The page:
Technology has come on leaps and bounds over the past few decades, but there is just one that is going to change the face of the earth within the next one, driverless cars. It may still seem like a thing of fantasy and science-fiction now, but within so many big companies pushing what’s possible. There’s Google, Intel, Uber, Volvo, Audi, Tesla and a whole host of other world-dominators.

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But with the rise of any disruptive technology comes the demise of others. Airbnb is doing it to the hotel business and Uber has already done it to the taxi game. So what industries are going to feel the pressure when driverless cars start to take over?

The Insurance Industry

Civilisation is scared of robots, not least because of the risks attached to a malfunction. That’s why driverless cars will not be available to consumer until they are 100% risk-free. But with such a guarantee comes a huge increase in safety, one that will surely dent the insurance industry. As the number of crashes falls, so will the demand for insurance. Even if it is just a reduction in premiums, it will heap on the pressure.

The Hotel Industry

As we mentioned briefly above, Airbnb has already had a big impact on profits, and market research firms have stated that the future doesn’t look any brighter. In fact, the rise of autonomous cars makes it look bleak. People will no longer need to pull over at a motel on the side of a highway, or a hotel in some town halfway home, and that is because they’ll be able to sleep in their cars and keep making progress. Saving pennies and time; now that is a force to be reckoned with.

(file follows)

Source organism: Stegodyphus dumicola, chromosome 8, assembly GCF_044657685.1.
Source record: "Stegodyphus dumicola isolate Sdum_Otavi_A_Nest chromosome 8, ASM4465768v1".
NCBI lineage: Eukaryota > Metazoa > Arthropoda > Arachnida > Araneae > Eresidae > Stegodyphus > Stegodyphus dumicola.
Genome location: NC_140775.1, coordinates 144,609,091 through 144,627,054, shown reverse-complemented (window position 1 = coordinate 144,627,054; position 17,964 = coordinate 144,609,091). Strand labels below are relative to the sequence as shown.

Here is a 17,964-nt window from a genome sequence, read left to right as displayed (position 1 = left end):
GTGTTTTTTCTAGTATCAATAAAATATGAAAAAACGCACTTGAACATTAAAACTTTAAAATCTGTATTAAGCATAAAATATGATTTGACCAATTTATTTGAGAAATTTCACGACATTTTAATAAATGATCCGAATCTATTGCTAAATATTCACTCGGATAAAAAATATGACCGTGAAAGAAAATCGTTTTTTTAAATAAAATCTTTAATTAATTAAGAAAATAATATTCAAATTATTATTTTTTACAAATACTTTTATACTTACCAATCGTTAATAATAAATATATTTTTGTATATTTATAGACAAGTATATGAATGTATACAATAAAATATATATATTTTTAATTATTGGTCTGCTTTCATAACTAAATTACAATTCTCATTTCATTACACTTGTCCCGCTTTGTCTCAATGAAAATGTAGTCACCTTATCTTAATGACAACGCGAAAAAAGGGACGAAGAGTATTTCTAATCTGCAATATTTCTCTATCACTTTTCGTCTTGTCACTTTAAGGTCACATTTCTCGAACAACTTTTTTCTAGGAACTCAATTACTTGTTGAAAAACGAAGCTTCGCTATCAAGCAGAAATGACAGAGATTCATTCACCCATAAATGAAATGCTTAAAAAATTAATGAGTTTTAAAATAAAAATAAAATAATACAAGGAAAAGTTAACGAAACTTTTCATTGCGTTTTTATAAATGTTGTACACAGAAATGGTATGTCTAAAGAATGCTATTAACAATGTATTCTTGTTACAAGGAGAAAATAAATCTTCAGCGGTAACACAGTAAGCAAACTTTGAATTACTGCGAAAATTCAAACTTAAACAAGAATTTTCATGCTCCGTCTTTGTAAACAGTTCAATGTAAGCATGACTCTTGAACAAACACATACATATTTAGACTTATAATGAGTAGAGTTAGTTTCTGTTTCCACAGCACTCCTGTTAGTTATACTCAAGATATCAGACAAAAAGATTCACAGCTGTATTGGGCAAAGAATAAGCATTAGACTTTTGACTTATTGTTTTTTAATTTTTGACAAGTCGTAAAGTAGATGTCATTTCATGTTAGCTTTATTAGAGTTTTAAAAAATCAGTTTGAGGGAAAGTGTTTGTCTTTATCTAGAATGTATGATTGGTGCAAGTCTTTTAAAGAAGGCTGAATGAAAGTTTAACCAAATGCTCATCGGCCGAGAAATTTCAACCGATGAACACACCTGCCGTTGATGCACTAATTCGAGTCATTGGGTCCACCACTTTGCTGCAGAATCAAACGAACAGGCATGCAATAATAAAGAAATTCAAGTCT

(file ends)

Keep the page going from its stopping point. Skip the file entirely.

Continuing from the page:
The Airline Industry

Okay, so driverless cars may not pose a threat to those offering long-haul flights (yet!), but they will pose a massive threat to short-haul and domestic flights. After all, why would you choose the hassle of an airport - the parking, the expense, the awkward flight times, the wait, the food, the cramped seats, the security checks and the lost baggage - when you could drive at your own pace at in your own time, and in comfort too.

The Fast Food Industry

The thing every driverless car competitor is aiming for is a car that charges when not in use, which means they will be able to go for longer, thus removing the temptation to stop at a nasty fast food outlet. Of course, there will be a need to stop whether you like it or not, but a driverless car will allow you to choose preference over convenience, and that could hurt the industry, especially given McDonald’s reported that it makes 73% of its revenue through its Drive-Thru capability.

The Professional Driving Industry

More and more rules get introduced every year, such as regulations that cap driving hours, and rightly so. A tired driver is a dangerous driver. But this risk, and expense, goes out the window when it comes to autonomous vehicles. The safety will increase, as will efficiencies, and that means profits. So professionals like taxi drivers, truckers, ambulance drivers, instructors and anyone else that drives for a profession is going to get hit, and hard.